Although generally accepted that age is a risk factor for chemotherapy-induced neutropenia and its complications, the relationship between patient age and the development of infectious complications following cytotoxic chemotherapy is unclear. Recent studies performed in elderly patients with NHL have shown advanced age to be an independent risk factor for prolonged myelosuppression, increased mucosal toxicity, and higher inpatient mortality during initial chemotherapy cycles. Little is known, however, if these findings can be extrapolated to elderly (> 60 yrs) patients with acute leukemia receiving induction chemotherapy. We studied the case records of all patients within this category (n=6) who received induction chemotherapy between the months of January 2005 to January 2006 to determine the type, frequency and severity of infections that occurred within the first 30 days following treatment. Patients’ median age was 71 years (range 60–78), with male to female ratio of 1:1. All patients (100%) developed fever and mucosal toxicity during hospital course, with first febrile episode occurring an average of 9 days after chemotherapy (range 4–18 days), and lasting for an average duration of 5.4 days (range 2–7 days). Types of GI toxicity (stage II or higher) included: mucositis (100%), diarrhea (83%), neutropenic colitis (33%), bowel obstruction (16%), and GI bleed (16%), with initial mucosal symptoms DEVELOPING 2.5 days (median) after initial febrile episode. All febrile episodes (n=8) were associated with neutropenia (ANC < 500/mm3). An infectious etiology could be established in 7/8 episodes (88%), with the remainder (12%) defined as isolated fevers. Pulmonary infection (pneumonia) occurred most frequently in 50% of patients, followed by bacteremia (33%), neutopenic enterocolitis (33%), and urinary tract infection (16%). 80% of patients had mixed infections involving > 1 site. Microbiologically, gram positive organisms were isolated most frequently (76%), with remaining isolates all non-bacterial in origin. Enterococcus faecium accounted for 90% of gram positive bacterial strains, with the remaining 10% due to Staphylococcus aureus. Of the enterococcal isolates, 78% were documented to be vancomycin- resistant (VRE). 3/6 patients (50%) died during the 30 day period following chemotherapy, with 2/3 patient deaths attributed to VRE sepsis. In both of these cases, VRE bacteremia was rapidly fatal; with a median time of 48 hrs elapsing between time of culture and time of death. These results suggest that elderly AML patients are at high risk for early mortality due to resistant gram positive bacterial infections such as VRE following induction chemotherapy. Antimicrobial regimens that include agents with coverage against these types of organisms such as linezolid or quinopristin-dalfopristin should be strongly considered when treating patients in this setting; especially when GI symptoms (mucositis, diarrhea) or symptoms of sepsis accompany fever episode.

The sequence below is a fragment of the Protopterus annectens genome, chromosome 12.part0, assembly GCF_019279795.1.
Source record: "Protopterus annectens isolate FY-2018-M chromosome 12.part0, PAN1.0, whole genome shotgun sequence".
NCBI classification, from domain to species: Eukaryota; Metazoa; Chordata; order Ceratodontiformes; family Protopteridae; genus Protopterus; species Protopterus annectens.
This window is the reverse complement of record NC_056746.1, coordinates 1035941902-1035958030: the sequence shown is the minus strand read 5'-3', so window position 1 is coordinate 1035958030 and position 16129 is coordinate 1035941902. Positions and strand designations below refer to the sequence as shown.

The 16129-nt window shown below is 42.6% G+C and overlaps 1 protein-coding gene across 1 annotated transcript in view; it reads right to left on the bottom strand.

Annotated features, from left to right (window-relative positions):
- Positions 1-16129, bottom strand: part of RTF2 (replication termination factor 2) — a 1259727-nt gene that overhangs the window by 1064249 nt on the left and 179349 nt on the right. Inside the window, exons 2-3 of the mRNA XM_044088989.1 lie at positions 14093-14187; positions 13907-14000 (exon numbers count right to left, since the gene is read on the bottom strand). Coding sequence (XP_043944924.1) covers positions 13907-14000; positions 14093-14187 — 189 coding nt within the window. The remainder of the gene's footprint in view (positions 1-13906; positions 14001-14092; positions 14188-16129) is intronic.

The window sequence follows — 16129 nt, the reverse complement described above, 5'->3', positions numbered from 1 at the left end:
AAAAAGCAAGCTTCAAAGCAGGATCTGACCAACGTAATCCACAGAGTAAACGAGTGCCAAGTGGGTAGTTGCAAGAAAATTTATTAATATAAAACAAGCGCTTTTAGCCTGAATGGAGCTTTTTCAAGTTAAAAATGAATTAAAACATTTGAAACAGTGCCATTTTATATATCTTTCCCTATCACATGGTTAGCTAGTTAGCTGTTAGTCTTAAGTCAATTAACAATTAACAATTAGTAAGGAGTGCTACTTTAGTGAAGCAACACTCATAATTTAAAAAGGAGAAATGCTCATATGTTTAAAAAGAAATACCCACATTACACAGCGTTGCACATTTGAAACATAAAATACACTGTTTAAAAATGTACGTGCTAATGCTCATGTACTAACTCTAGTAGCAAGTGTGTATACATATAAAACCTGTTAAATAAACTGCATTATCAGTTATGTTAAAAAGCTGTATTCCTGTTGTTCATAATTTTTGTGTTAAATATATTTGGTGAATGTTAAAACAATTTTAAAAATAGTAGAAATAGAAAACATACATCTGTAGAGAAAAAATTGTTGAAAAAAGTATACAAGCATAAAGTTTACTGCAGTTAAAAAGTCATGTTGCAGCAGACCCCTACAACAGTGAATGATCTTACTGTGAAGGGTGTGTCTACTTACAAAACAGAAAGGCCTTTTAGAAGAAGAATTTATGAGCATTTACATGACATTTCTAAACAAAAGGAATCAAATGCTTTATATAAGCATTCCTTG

Disclosure: No relevant conflicts of interest to declare.

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